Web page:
Fans of the late great pianist Bill Evans should be overjoyed with the issuance of this nicely packaged eight CD boxed set that represents sixty-five previously unreleased tracks recorded live at San Francisco’s “Keystone Korner”, September, 1980. This attractive compilation is additionally enhanced by Derk Richardson’s wonderfully written and informative liner notes, as the author elaborates on Evans’ previous accomplishments and the sad events leading to the artist’s death which occurred shortly afterwards.
The Last Waltz features Evans along with his then working rhythm section of bassist Marc Johnson and drummer Joe LaBarbera. And other than Evans’ signature renditions of standards such as the radiantly beautiful and sublime, “Emily”, the pianist performs his classic composition, “Waltz for Debby”, along with “Letter To Evan”, “Yet Ne’er Broken” (an anagram for his drug connection) and others. The musicians expand their creative juices while enjoying various levels of emotive interplay during several lengthy versions of Miles Davis’ “Nardis” yet at times, LaBarbera’s extended soloing leaves little to the imagination.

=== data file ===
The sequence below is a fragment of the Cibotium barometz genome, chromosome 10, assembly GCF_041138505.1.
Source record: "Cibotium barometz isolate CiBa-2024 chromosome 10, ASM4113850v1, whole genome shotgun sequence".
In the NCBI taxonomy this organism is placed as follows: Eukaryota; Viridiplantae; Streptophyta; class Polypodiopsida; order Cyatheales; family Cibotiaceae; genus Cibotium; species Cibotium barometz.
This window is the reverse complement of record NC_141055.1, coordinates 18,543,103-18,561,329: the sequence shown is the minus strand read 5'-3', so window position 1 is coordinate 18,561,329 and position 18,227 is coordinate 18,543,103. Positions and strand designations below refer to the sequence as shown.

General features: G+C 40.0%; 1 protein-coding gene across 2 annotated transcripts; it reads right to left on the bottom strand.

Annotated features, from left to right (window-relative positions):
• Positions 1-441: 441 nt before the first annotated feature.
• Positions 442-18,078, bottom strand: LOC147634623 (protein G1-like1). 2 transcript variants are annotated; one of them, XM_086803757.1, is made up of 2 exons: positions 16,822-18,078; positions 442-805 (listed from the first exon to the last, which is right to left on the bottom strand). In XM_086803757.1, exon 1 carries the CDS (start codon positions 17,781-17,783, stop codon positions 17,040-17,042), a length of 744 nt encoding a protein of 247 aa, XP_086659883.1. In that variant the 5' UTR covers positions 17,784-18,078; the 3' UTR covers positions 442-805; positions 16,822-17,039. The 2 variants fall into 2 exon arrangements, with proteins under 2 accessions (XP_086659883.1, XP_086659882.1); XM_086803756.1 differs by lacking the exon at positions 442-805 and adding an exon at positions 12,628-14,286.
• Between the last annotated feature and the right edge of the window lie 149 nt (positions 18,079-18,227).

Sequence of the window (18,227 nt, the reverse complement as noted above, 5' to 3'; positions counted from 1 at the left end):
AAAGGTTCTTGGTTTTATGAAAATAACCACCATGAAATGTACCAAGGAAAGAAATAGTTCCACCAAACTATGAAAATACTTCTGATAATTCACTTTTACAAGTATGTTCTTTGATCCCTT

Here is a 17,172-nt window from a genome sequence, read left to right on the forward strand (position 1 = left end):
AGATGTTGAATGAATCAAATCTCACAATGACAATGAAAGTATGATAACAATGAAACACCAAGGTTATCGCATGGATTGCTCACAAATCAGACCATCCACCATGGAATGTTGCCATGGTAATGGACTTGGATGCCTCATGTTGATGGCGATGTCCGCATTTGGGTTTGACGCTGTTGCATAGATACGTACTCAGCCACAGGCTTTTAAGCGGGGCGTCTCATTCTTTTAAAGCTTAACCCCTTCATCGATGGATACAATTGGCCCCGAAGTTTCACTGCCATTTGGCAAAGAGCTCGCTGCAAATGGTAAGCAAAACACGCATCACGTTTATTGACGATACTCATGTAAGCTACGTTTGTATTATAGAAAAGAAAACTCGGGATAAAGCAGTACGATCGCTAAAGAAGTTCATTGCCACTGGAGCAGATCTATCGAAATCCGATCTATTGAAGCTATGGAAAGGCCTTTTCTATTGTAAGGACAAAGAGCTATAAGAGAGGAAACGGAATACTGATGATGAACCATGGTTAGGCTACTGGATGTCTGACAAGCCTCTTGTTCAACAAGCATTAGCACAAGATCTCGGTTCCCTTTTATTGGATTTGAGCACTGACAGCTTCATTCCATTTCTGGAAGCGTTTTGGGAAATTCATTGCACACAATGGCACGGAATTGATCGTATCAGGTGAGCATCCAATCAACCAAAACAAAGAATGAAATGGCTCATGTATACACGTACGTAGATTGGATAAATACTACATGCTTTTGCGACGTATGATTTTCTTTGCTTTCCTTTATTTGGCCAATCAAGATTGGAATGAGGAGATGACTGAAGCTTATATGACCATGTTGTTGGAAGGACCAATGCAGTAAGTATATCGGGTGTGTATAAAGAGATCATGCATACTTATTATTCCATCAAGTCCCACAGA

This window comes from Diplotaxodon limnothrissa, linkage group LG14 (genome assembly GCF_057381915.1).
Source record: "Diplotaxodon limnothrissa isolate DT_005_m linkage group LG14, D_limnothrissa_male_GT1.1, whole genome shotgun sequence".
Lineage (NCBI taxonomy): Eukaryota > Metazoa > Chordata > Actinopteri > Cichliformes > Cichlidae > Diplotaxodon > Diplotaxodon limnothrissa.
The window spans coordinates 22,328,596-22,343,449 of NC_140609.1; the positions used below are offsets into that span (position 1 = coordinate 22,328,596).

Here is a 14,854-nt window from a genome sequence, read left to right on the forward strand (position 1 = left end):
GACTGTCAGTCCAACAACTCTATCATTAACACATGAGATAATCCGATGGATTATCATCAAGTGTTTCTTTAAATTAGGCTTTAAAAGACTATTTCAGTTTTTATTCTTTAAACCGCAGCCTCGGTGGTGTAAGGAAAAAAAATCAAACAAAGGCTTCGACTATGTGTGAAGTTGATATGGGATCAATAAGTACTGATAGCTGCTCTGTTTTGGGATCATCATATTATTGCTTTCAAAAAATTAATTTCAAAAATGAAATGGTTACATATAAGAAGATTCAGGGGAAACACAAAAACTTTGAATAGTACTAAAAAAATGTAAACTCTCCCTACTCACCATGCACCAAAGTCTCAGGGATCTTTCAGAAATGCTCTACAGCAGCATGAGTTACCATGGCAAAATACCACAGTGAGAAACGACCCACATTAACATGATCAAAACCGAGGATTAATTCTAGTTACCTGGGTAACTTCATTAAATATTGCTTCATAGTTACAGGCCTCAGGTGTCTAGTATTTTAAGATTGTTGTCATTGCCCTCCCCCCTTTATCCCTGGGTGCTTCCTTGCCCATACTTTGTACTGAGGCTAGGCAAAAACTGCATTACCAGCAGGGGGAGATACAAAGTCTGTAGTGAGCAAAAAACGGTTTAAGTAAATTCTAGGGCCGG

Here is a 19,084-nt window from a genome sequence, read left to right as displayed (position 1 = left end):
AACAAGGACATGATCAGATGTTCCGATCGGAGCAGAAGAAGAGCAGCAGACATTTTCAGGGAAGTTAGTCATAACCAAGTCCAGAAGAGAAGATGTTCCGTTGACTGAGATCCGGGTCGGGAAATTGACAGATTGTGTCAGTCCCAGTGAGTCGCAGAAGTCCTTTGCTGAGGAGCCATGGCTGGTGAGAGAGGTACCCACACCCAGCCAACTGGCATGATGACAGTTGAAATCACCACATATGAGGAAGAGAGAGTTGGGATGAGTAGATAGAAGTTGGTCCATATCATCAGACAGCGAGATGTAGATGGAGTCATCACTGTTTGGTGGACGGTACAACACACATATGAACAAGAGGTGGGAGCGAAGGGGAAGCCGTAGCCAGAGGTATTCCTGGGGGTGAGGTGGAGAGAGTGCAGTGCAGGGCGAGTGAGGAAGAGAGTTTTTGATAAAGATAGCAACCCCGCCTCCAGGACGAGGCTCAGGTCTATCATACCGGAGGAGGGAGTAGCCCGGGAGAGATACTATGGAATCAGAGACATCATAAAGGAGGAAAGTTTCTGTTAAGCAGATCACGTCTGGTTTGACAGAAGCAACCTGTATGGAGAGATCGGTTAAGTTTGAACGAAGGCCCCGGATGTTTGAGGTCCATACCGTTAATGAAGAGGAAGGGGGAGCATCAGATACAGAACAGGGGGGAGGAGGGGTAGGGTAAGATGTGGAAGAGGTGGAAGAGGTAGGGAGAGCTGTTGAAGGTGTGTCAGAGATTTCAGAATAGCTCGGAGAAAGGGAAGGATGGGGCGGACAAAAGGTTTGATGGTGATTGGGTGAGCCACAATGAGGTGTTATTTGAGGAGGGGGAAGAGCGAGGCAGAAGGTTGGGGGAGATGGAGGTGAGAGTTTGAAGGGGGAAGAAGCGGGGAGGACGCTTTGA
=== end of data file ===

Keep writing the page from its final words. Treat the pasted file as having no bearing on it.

The eight CDs delineate Evans’ nine-day engagement at the “Keystone Corner” and as one would surmise there is some duplication of material throughout these recordings yet the musicians dutifully provide the nuance, finesse and firepower amid a few twists, turns and alterations of the musical scenery. Here, Evans performs with such intensity, grandeur and reverence for the material via flailing crescendos, harmonically rich themes, quick-witted invention, expressively percussive block chords and sinuous single note leads, while the sympathetic rhythm section comps and turns up the heat when called upon. Overall, The Last Waltz strikes a grand chord and resides as one of the more historically significant releases of 2000.
I love jazz because next to my kids, it's the love of my life.
I was first exposed to jazz by Joe Rico from a tiny station in Niagara Falls in 1954 when I was 13.
The best show I ever attended was Maynard Ferguson who blew the roof off Massey Hall in the late 50s.
My advice to new listeners is to listen to everything you can and then listen again.